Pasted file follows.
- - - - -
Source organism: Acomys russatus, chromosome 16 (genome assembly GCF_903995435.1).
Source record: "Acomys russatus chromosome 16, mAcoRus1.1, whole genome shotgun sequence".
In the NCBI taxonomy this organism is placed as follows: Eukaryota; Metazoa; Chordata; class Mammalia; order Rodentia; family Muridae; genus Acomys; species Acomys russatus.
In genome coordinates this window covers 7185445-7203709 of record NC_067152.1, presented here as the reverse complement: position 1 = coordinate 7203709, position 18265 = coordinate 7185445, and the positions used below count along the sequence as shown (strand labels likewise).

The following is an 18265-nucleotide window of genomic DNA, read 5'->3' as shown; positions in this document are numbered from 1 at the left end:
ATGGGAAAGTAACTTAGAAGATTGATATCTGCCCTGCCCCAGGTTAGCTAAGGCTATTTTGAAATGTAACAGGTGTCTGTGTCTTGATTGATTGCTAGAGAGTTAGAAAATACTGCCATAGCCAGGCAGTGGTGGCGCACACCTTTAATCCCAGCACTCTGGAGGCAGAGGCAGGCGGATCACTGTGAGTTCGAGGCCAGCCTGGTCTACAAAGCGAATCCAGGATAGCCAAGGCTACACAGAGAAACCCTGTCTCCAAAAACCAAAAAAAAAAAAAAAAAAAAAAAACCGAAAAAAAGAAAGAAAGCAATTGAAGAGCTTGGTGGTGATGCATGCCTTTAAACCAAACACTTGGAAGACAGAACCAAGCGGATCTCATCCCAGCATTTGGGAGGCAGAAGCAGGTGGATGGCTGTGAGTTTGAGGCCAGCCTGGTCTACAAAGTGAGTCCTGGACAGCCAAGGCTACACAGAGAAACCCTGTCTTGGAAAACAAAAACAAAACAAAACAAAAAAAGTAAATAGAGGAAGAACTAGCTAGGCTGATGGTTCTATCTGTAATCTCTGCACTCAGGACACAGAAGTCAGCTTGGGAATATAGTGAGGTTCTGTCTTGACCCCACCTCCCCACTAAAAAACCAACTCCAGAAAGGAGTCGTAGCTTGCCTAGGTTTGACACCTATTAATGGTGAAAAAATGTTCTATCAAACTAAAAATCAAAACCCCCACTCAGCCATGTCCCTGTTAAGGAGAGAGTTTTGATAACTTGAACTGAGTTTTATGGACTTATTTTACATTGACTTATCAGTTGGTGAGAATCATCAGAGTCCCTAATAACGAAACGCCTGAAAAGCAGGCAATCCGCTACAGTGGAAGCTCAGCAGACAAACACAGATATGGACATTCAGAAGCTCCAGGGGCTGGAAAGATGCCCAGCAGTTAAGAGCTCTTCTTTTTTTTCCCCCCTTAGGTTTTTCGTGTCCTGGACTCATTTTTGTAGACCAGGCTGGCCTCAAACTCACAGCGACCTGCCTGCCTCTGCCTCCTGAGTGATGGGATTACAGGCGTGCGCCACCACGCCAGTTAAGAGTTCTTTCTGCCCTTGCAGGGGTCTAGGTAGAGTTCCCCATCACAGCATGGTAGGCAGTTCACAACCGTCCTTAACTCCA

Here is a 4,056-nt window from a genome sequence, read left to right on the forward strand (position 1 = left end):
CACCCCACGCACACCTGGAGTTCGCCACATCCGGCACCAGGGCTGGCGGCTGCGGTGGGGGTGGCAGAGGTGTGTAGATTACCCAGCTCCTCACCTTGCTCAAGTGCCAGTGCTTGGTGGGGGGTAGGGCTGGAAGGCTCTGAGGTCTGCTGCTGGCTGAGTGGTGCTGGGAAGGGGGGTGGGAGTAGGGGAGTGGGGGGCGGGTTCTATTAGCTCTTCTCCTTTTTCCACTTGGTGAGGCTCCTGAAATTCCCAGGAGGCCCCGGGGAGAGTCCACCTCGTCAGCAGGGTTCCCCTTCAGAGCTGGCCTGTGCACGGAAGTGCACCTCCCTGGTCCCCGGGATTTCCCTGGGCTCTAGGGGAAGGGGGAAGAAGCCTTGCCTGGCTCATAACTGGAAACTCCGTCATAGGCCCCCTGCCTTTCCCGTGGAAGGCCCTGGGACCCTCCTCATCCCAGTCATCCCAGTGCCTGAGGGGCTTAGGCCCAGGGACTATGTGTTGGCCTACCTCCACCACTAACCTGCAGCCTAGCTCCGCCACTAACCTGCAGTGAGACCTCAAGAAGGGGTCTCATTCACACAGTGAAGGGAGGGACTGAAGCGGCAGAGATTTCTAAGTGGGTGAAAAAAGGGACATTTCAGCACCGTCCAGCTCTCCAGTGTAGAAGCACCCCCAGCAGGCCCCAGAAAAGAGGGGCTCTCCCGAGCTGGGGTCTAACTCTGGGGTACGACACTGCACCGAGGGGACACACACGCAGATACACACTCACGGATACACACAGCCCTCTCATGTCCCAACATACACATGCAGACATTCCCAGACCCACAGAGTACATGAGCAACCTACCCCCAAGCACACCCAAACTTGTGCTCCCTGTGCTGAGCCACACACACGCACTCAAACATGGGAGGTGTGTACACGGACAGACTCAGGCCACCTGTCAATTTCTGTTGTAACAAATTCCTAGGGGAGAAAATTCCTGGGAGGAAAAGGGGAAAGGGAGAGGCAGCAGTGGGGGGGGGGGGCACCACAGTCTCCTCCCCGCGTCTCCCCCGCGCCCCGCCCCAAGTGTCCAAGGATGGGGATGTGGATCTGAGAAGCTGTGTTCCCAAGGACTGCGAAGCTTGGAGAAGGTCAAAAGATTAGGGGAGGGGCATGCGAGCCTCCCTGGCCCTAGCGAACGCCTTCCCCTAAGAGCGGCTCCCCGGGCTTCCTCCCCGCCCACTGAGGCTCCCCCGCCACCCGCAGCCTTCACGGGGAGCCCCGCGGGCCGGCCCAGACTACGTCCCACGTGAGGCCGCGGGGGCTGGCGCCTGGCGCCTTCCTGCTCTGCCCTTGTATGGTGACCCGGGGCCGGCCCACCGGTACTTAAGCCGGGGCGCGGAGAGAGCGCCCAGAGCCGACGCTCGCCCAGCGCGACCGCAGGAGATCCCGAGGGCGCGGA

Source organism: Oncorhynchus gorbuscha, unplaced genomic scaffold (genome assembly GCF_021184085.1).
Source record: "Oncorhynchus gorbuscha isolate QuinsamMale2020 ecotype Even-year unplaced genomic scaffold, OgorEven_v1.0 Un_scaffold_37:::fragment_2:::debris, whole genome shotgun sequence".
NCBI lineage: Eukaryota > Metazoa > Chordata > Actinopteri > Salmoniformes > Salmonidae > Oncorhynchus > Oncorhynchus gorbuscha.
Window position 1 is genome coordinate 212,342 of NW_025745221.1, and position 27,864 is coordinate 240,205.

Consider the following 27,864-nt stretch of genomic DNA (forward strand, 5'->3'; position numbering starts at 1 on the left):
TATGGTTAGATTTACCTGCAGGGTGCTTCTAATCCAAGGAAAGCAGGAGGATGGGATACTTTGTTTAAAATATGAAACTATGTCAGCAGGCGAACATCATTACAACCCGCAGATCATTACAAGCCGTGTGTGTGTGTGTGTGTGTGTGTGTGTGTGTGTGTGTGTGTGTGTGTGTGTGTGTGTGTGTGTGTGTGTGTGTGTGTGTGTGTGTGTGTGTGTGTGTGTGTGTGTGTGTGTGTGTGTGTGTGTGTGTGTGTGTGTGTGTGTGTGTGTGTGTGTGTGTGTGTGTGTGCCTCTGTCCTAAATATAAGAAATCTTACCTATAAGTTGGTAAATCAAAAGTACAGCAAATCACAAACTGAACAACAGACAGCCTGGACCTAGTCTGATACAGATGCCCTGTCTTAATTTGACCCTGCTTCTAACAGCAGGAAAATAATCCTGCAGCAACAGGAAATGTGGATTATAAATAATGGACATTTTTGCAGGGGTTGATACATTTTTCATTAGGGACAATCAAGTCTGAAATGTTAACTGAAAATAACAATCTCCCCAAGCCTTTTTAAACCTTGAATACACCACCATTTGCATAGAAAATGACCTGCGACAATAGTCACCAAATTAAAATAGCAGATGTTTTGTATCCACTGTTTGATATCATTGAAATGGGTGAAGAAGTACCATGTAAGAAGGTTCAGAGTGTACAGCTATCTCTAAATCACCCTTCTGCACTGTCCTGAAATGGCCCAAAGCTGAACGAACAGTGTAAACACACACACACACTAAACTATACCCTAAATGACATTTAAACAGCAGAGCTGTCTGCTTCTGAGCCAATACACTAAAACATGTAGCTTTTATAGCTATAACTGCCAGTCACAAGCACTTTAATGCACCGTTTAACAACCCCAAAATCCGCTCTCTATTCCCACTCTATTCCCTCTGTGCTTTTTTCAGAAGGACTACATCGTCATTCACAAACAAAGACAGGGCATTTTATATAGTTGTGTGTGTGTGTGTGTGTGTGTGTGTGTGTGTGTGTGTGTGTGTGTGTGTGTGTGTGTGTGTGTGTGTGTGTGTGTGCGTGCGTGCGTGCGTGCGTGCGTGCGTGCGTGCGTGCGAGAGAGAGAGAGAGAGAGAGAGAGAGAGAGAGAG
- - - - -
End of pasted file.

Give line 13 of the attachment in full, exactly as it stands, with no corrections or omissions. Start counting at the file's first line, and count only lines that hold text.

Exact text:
Consider the following 27,864-nt stretch of genomic DNA (forward strand, 5'->3'; position numbering starts at 1 on the left):